Let’s start with setting.
It was December, 1981. I was living in the Haunted House on Pruett.
The Tex Lounge—not to be confused with the Austex Lounge, on South Congress—was a sleazy beer joint on 4th Street, just west of Congress. The photo below is the best I could find—the bar's entrance was just to the right of the awning on the far right side.
My connection to the Gutter Brothers was through Peter Nye, the band’s bass player, who was also a bartender at the Deep Eddy, and also a neighbor at the 700 Club. One Sunday night we were hanging around the Eddy watching TV and when the bar closed, barmaid KB sent us on home. We walked up the hill to the 700 Club, and as we crossed 7th Street three or so cop cars screeched up and swarmed around us. Not city cops—UT cops. They got out of their cars and one of them grabbed me by the arm.
“There’s been reports of prowlers around the married student housing,” one of the cops said. “You don’t match the description,” he said to Peter. “But YOU do,” he said to me.
“Oh,” Peter said. “Well, I’ll see you later.”
He crossed the street and went up the steps and into his apartment. Ha. I wasn’t too worried—it was like a big joke. I had an ironclad alibi—down at the bar all evening being a ne'er do well. I got to sit in the cop car until someone came by and looked me over and said I wasn’t the prowler and then they cut me loose and I went on up to my apartment. Peter later bought me a beer and apologized for bailing.
The Gutter Brothers’ biggest song was a punk number called “Killer Waitresses.” It was sort of inappropriate in 1980, and certainly inappropriate in 2021.
They got big tits
They get big tips
They also had a great t-shirt, which you can see me wearing here.
I guess that was inappropriate, too. But amusing!
So, I don’t know, we were all at the Deep Eddy one evening, and I was ranting about something. Probably complaining that someone (my professors?) didn’t recognize my greatness or whatever.
“Well, you’re a great American,” Peter said.
“Yes!” I yelled. “I am a great American!”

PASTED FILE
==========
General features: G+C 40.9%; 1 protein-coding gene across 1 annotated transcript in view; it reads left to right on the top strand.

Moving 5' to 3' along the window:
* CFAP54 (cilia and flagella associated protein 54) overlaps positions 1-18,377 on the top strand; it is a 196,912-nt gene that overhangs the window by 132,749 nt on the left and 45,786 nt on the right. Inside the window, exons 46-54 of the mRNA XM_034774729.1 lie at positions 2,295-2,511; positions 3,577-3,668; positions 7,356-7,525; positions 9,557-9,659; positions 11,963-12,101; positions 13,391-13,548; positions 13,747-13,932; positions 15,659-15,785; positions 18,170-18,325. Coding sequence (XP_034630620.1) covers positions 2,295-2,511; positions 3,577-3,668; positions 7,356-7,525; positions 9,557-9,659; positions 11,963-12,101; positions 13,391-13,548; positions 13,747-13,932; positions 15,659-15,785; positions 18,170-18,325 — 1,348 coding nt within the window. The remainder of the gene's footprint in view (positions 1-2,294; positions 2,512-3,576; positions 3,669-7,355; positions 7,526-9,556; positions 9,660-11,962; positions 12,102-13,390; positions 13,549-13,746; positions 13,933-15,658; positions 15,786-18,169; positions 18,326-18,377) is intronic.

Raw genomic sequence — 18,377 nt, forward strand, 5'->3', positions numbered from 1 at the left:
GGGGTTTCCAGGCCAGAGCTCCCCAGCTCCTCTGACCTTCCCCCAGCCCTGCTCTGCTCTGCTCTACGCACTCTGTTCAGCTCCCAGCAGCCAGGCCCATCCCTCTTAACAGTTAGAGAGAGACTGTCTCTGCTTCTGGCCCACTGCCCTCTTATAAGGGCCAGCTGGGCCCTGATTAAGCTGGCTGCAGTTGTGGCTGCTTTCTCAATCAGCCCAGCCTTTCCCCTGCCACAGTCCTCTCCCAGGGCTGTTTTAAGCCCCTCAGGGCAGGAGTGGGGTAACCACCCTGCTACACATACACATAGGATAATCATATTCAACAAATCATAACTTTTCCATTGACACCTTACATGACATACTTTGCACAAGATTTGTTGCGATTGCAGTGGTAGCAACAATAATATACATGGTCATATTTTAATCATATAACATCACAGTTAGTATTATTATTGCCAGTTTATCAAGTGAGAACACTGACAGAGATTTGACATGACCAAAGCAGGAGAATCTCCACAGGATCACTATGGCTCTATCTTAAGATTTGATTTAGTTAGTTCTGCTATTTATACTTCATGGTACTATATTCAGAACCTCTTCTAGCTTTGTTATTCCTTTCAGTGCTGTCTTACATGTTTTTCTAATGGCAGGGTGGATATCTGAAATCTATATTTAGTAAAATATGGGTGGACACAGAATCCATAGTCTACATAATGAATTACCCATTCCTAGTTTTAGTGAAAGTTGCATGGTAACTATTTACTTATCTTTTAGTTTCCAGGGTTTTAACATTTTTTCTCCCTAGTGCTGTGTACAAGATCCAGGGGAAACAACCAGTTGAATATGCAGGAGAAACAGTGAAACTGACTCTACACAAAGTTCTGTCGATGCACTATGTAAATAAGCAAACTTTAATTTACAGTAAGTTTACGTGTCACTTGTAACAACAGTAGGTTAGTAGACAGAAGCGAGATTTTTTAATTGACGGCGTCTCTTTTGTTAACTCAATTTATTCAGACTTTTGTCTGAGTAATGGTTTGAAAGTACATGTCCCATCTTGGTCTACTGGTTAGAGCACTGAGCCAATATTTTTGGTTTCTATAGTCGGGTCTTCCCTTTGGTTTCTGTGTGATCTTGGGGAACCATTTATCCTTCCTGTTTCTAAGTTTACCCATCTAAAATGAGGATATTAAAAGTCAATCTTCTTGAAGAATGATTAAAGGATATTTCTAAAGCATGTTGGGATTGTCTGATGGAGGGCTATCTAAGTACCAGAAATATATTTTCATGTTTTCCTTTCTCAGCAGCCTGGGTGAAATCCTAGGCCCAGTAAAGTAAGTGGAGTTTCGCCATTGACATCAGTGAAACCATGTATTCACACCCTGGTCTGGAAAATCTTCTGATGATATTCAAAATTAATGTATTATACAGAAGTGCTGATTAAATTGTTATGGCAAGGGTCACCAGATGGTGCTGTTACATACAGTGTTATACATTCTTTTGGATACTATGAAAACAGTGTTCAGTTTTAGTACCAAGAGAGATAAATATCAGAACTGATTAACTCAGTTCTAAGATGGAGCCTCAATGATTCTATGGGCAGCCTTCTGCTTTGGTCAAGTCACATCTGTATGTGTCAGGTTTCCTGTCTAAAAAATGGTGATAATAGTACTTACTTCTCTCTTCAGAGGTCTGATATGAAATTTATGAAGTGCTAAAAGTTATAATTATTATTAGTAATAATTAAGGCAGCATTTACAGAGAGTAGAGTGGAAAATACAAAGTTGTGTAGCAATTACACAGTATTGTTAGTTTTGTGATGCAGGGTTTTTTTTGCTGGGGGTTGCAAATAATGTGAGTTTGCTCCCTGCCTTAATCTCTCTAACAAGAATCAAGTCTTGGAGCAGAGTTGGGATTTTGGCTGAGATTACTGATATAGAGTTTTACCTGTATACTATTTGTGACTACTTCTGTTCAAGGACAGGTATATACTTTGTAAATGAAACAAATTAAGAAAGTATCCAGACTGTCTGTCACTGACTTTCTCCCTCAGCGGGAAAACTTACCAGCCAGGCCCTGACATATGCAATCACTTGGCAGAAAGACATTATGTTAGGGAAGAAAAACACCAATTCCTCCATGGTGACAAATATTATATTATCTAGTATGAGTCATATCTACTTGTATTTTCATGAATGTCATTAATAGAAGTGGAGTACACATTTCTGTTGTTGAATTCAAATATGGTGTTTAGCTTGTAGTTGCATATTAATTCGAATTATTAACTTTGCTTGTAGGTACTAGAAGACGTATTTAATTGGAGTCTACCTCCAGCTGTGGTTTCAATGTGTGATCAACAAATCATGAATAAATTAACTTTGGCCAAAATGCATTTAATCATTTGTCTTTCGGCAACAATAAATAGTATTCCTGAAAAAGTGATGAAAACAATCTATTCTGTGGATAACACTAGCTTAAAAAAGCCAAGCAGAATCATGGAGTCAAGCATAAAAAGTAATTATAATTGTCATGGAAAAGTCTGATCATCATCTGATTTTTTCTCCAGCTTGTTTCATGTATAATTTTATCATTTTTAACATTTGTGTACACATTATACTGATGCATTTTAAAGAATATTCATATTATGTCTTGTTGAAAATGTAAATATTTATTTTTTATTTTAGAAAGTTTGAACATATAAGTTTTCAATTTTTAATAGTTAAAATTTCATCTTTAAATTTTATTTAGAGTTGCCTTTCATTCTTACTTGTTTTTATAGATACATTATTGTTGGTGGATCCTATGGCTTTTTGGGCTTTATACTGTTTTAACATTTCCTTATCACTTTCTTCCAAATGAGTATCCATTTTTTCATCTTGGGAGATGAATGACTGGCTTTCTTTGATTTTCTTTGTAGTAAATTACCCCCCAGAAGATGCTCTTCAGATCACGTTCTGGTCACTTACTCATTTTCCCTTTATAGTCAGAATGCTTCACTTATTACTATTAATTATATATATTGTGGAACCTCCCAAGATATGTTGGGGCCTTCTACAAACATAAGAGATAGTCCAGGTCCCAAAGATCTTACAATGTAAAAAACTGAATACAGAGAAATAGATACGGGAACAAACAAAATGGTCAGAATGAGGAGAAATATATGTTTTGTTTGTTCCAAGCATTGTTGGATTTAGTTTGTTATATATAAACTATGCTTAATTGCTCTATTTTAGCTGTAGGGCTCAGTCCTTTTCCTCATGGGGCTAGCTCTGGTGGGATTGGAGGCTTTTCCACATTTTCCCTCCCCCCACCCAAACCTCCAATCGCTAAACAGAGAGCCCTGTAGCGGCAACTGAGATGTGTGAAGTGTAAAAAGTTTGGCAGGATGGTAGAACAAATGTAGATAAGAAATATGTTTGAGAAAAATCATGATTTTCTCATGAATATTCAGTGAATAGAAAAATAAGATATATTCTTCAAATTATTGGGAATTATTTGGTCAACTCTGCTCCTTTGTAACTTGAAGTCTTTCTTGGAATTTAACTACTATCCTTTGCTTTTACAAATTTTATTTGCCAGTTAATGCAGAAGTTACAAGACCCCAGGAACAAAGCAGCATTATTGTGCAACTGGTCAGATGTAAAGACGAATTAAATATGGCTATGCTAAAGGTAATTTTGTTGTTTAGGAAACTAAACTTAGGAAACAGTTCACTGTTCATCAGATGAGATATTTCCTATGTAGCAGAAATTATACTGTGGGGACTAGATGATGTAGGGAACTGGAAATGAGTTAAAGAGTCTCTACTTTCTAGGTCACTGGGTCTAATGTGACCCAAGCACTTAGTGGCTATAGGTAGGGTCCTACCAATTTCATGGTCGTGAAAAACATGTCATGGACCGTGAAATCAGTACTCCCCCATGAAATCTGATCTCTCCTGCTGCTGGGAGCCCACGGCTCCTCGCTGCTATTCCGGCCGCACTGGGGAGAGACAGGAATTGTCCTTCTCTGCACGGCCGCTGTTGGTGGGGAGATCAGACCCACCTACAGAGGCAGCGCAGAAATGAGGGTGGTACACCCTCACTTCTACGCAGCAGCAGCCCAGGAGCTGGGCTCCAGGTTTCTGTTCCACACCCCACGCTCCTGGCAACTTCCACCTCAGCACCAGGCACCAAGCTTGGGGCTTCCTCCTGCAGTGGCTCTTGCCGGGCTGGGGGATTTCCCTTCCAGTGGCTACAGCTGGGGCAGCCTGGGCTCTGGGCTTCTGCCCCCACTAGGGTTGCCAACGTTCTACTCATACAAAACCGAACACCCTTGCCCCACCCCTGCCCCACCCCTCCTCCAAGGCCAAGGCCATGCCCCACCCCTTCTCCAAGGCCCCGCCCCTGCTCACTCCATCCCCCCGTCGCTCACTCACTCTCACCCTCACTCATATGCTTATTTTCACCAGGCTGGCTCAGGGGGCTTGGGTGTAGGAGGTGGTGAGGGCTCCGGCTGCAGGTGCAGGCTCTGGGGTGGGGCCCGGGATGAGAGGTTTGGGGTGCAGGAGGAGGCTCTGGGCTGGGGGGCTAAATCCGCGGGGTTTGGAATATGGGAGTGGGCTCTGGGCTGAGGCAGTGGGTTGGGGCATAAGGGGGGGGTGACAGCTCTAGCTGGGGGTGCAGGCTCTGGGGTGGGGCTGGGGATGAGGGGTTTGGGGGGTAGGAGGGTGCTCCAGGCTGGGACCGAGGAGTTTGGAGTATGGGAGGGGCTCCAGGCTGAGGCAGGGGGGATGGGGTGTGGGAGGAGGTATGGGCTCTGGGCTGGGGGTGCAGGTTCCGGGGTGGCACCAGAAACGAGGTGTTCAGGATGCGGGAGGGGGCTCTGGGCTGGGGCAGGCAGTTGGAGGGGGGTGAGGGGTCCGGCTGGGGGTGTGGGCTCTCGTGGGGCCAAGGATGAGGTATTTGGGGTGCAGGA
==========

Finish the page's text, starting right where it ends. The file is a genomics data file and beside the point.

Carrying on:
And so it was on. The Gutters had a gig coming up at the Tex Lounge, and Peter set it up as a tribute to me.
The night itself was fun.
Many people came—I didn’t do a count, so I don’t know exactly how many. Mostly people I knew, but also people who came in off the street because it was Saturday night in a sleazy bar in Austin. Much beer was drunk. At one point the band invited me to read a poem—and this was my first public performance.
I kind of sucked. I’m the weird kind of introvert that wants people to pay attention to them, until people are paying attention to them, and then they get anxious. (Also I mentioned much beer, right?). I started to read a poem. I’d never used a microphone. People had trouble hearing me. Peter Nye came over an adjusted the mic a couple of times. Maybe it was better. I continued reading—a punk poem I’d written a couple of years before in Minneapolis after hearing the Sex Pistols record for the first time.
My mommy was a sterno bum
My daddy was a whore
Granddad was a newsboy to the age of 84
(what a slimy bastard he was)
I’m never ever gonna go very far
I’m never ever gonna drive a nice car
Every day is just the same
I’ve never even been to a baseball game!
And I’m so pissed.
But! Despite the poetry, it was a great night! A big sporting evening, as they say. And when the show was over, I was grabbed by some characters and we drove down to the coast to watch the sun rise.
Youth is exhausting.
“That Demon Life has got Austin in its sway, or at least this novel's motley crew of characters. A horny judge, a defense attorney with an attitude, an entourage of petty criminals, a dating service maven, a self made internet porn star and a boy toy or two—they're all slouching toward Sixth Street and beyond. This is a fast-paced, hold-on-to-your-bar stool satire, a hilarious, stumbling romp through law and disorder, urban ennui and its after-hour antidotes, Texas-sized lust and doom.”
—Alison Moore, author of The Middle of Elsewhere and Synonym for Love.
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